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| p.1 #9 · Nikon 24-120 vs. Sigma 24-105 'A' |
I've recently acquired the Sigma 24-105, but having moved house within the last week, I've not had much opportunity to use it properly.
My initial impressions though are that it's plenty sharp enough even wide open, colour rendition is so close to my Nikon primes it's not worthy of further mention, AF is fast and very quiet. The strangest thing is the OS, it's so silent, I thought mine was broken at first. Sharp hand helds at 1/30 at 105mm on a D800 proved otherwise, though.
I considered the Nikon 24-120, but opted for the Sigma instead.
Optically, I've yet to see a proper comparison against the 24-120 on a D800 or a D7100, but I expect it's going to be at least as good. The Canon version is at least as good as the 24-105 f/4 L, so for now we'll call it a draw.
Price-wise it's cheaper than the Nikon, but it takes 82mm filters and a decent CPL will take care of the saving, so let's call that a draw.
Build quality is where the differences really start to show. The Sigma is big, heavy, solid and superbly engineered. It feels like it's built to take a lifetime of professional abuse. The Nikon, on the other hand feels like one of the throw-away kit lenses that come with consumer DX bodies. Here, in the UK, the Sigma carries a three-year warranty vs one year for Nikon. Value for money, the Sigma wins hands down.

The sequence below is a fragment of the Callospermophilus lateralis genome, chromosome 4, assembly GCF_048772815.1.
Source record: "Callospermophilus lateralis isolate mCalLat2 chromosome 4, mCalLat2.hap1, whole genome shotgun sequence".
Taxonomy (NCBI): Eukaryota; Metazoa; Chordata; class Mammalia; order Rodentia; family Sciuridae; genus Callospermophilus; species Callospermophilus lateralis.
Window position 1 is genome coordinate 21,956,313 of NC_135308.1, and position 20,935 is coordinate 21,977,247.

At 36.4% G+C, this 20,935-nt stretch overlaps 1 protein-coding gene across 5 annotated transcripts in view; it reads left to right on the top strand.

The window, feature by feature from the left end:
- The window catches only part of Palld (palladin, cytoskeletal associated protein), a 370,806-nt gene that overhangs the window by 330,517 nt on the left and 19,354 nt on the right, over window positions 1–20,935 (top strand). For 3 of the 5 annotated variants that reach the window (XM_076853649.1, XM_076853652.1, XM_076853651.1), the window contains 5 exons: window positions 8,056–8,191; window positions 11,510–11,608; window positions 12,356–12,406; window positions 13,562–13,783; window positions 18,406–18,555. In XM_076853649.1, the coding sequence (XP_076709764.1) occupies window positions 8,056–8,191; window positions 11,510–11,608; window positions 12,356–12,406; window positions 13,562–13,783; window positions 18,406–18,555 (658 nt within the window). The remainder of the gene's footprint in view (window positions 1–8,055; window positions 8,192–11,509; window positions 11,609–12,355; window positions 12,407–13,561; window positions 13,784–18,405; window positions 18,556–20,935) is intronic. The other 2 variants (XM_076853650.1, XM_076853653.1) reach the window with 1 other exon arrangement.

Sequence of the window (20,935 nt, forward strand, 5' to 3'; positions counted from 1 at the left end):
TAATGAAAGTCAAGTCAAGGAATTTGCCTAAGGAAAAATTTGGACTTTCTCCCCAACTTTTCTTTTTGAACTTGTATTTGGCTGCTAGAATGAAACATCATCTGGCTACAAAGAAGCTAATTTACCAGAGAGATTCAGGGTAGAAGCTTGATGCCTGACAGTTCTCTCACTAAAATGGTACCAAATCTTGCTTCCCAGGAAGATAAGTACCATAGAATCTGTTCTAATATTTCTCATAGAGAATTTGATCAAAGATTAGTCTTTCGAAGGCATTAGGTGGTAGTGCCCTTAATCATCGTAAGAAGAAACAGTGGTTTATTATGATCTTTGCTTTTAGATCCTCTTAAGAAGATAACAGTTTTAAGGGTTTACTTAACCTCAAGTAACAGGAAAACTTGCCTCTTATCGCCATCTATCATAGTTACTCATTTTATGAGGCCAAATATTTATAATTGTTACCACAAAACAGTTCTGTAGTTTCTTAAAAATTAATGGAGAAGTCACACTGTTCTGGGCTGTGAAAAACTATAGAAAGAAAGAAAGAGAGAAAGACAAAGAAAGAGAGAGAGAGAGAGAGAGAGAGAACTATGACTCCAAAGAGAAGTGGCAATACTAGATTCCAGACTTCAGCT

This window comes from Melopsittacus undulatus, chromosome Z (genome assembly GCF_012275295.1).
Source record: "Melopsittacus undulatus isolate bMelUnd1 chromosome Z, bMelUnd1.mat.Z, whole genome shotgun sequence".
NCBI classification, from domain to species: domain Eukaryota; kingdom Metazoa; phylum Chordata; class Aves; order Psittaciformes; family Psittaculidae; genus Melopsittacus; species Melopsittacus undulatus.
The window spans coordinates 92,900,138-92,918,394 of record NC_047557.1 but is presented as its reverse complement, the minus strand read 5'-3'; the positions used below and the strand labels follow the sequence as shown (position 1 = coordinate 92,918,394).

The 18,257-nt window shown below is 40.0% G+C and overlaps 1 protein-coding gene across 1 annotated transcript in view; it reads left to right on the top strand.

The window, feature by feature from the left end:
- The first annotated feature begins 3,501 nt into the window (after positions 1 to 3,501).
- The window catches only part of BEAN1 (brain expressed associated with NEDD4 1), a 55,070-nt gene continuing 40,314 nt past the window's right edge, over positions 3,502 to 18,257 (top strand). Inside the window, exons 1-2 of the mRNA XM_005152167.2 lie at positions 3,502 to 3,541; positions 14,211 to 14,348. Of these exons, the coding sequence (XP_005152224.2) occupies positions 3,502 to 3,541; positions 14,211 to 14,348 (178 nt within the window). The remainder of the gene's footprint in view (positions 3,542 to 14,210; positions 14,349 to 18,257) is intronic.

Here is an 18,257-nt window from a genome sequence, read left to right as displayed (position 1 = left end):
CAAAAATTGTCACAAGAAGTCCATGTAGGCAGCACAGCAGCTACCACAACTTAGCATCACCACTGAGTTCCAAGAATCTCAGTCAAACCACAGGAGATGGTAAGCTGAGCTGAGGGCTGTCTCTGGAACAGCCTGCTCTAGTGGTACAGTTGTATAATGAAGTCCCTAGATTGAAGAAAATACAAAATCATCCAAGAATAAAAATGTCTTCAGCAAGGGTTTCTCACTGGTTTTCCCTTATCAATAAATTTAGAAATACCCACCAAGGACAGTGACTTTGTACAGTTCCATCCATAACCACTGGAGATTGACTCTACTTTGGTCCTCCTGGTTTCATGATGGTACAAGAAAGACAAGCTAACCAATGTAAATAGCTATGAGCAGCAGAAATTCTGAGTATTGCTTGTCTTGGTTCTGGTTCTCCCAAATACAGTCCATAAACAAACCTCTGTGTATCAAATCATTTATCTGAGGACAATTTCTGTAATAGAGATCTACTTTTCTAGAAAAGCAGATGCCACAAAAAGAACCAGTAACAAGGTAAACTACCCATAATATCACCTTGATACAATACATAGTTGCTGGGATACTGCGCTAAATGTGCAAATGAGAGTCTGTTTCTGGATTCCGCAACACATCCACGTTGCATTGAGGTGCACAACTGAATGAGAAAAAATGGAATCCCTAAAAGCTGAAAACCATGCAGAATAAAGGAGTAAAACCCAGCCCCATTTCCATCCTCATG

The huge difference many overlook with the new Sigma lenses is the USB dock. Naysayers like to shout that it's Sigma's way of compensating for sloppy quality control. I call BS on that. Sigma has come up with a proper solution to compensate for the ever increasing demands high resolution sensors are placing on phase detect AF systems. Nikon bodies have offered AF fine tune for a few years, but it's a single adjustment. I've yet to find a zoom that needs the same adjustment across its full range, and most lenses have variations with focus distance. Sigma's dock allows tuning at no less than four focal lengths on zooms at no less than four focus distances, letting you dial in a lens near perfectly for all conditions. For me, this is a winner.
Firmware can also be updated to keep lenses working with future camera bodies, something Sigma has been criticised for in the past (although to be fair they will usually re-chip current lenses for free, if needed).
Sigma has entered a new era - they're concentrating on quality and performance, and their recent offerings show they can make lenses at least as good as and in some cases better than Nikon and Canon at very competitive price points.
The die-hard fan boys will still benefit, because it will force Nikon and Canon to innovate and compete to maintain sales.